This followed a year of speculation about whether Christie would get into the 2012 presidential race. At the time, most New Jerseyans had no problem with all the national attention – as long as he did his job and his personal ambitions coincided with what was good for the state. That opinion would change. But not until after what many consider to be Christie’s finest moment.
After Superstorm Sandy hit New Jersey in October 2012, Gov. Christie showed a willingness to put partisanship aside for the good of his state. He would ride that high through re-election in 2013, until it all came crashing down with the Bridgegate revelations in early 2014.
But even that scandal was not a death knell for Christie. His job rating dropped, but it quickly leveled off and remained positive – even as most New Jerseyans believed that Christie had prior knowledge of the plan to close the George Washington Bridge entrance as political payback.
It wasn’t until 2015, after he took the reins of the Republican Governors Association, that the public started to feel he was taking his eye off his day job to pursue his political ambitions. Certainly, Bridgegate didn’t help – his rating took a further hit after indictments were announced in May – but his overall approval drop during this time was due primarily to the sense that he abandoned New Jersey. Fully 70% said he was putting his personal political future ahead of the Garden State.
By the time he launched his presidential bid in the summer of 2015, Christie was one of the least popular governors in the country – a fact that Christie seemed to disbelieve.
A Quinnipiac Poll that year found the vast majority of New Jerseyans saying that Christie would not make a good president. In a subsequent interview with Megyn Kelly, Christie said they were only saying that because they didn’t want him to leave the state.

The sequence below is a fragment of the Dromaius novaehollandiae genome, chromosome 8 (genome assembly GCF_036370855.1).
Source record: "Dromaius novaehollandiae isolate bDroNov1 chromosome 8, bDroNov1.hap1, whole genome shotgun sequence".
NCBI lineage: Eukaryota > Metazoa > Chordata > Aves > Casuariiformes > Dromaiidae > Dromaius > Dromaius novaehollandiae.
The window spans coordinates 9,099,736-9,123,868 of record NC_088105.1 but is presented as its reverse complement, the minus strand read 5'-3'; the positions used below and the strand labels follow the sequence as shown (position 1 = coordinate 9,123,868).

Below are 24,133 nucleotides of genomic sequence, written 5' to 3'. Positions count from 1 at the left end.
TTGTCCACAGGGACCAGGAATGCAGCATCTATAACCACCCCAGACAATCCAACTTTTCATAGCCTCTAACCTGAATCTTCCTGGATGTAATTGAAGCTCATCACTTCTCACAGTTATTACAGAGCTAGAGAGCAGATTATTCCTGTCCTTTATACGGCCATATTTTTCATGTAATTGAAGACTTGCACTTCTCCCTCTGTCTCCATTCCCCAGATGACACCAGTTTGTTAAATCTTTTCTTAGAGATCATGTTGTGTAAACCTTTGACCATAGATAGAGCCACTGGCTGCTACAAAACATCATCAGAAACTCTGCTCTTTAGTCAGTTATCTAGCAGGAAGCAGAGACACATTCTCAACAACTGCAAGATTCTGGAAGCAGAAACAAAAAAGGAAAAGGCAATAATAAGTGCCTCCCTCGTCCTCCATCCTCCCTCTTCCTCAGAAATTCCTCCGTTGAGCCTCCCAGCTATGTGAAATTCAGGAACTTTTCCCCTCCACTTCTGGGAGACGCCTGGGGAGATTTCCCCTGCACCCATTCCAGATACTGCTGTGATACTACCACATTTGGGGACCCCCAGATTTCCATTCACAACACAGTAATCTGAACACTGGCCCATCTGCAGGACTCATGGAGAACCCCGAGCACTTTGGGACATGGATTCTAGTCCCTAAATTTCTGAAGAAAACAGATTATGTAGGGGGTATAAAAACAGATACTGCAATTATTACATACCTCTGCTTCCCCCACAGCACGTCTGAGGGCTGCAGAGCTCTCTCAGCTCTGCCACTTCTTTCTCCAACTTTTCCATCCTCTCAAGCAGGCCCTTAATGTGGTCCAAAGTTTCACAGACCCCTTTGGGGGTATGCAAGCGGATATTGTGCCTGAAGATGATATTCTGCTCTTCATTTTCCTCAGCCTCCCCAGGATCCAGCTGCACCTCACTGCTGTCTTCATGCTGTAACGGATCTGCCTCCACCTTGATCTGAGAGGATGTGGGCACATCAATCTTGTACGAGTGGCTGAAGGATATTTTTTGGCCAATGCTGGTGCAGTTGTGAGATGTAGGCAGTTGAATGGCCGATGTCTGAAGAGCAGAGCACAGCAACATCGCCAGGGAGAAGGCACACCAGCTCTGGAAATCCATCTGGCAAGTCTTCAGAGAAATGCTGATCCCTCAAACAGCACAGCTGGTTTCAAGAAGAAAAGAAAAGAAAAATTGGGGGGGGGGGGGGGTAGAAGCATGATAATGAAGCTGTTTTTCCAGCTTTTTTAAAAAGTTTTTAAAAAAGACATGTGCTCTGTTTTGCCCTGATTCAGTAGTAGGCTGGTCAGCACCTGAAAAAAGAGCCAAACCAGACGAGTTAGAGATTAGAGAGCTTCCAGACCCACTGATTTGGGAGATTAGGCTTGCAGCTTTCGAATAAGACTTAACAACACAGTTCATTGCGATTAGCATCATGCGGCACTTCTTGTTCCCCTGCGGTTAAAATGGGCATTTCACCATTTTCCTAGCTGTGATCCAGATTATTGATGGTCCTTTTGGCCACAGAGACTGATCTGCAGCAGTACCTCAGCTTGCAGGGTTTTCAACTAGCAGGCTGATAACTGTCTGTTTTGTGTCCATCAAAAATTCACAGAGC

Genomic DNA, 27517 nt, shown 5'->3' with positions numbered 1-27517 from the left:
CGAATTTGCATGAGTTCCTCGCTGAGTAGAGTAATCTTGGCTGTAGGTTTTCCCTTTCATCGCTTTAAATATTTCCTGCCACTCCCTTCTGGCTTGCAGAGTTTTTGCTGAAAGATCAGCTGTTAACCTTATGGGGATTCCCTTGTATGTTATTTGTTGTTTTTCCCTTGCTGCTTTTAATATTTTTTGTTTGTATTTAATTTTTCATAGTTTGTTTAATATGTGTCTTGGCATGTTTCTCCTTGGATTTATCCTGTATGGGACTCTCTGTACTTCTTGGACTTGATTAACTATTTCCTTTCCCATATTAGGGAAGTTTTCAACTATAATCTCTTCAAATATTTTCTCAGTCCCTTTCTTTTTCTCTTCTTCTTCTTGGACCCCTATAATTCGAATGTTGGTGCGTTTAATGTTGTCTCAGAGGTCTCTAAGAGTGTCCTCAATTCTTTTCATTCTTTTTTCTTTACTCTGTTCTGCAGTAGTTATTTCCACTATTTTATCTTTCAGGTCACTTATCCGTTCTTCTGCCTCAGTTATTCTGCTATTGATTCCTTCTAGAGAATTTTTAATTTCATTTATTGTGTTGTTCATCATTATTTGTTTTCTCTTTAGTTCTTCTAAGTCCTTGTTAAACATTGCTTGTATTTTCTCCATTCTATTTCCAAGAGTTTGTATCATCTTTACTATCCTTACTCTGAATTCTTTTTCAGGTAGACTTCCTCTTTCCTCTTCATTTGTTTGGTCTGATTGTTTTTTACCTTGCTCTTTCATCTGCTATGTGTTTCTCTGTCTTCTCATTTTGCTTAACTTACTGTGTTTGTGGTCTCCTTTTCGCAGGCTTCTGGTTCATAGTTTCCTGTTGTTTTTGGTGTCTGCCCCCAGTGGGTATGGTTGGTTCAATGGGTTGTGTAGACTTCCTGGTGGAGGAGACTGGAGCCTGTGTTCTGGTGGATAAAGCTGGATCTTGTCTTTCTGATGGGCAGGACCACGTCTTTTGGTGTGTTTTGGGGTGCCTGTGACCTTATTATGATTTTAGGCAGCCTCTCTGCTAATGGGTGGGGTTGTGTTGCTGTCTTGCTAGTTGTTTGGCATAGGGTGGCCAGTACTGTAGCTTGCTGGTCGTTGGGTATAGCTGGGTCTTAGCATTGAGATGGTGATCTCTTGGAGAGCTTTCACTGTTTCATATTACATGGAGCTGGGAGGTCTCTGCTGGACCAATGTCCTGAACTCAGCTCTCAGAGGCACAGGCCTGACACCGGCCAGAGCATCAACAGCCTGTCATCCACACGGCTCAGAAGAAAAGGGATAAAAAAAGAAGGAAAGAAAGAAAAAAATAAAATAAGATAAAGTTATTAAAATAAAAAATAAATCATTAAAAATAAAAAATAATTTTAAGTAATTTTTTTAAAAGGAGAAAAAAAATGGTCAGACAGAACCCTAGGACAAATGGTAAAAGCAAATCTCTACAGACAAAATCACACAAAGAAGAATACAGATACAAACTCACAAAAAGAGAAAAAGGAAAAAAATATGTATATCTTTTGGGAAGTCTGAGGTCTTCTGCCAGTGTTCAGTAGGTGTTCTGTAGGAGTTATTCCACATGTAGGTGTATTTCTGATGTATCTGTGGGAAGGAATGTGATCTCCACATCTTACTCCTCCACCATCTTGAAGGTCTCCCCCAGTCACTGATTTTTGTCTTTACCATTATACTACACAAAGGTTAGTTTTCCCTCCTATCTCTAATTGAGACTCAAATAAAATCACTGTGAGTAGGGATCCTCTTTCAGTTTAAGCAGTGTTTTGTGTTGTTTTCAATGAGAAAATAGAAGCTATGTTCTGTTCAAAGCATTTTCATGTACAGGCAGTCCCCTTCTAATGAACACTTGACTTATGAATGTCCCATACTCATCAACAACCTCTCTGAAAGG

We at Monmouth took that as a challenge and repeated the Quinnipiac question in a poll taken when Christie announced his presidential bid. We also found 69% of the state saying their governor would not make a good president. Then we followed up with a fact check among those who gave Christie a poor job reference – just 5% affirmed the Governor’s interpretation that they only said that because they wanted him to stay in New Jersey. Fully 9-in-10, though, said that they really meant it when they said he would make a bad president.
Christie’s job rating remained negative but steady throughout his presidential run. When it came to an end in February 2016, there seemed to be a sense that he would finally come back to New Jersey and focus on the last two years of his job here. That didn’t happen according to the public. After he decided to endorse Donald Trump his ratings began to slide again.
By the time that election was decided – and Christie had been ousted as Trump’s transition chief – New Jersey had finally had it with him. His job approval rating slipped below 20% – a point from which it never recovered.
Perhaps the lasting image of Christie will be him sitting on a beach that was off limits to state residents because of a government shutdown. An image that left his constituents “disgusted” according to what they told us in a poll taken shortly after the incident.
On a personal note, I am a little more sanguine about Chris Christie’s tenure as governor. It’s been a very good time to be a New Jersey pollster. When Christie, on the campaign trail in New Hampshire, said that no one was “on the edge of their seat waiting for the Monmouth Poll to come out,” our media hits skyrocketed. Thanks Guv!
Responding to a question about the numerous perks he enjoyed as governor, Christie once bragged that he tries to “squeeze all the juice out of the orange.” Extending that analogy, Gov. Christie was a pollster’s orange. And this pollster bids him a fond farewell.
So long, Chris. And thanks for all the juice.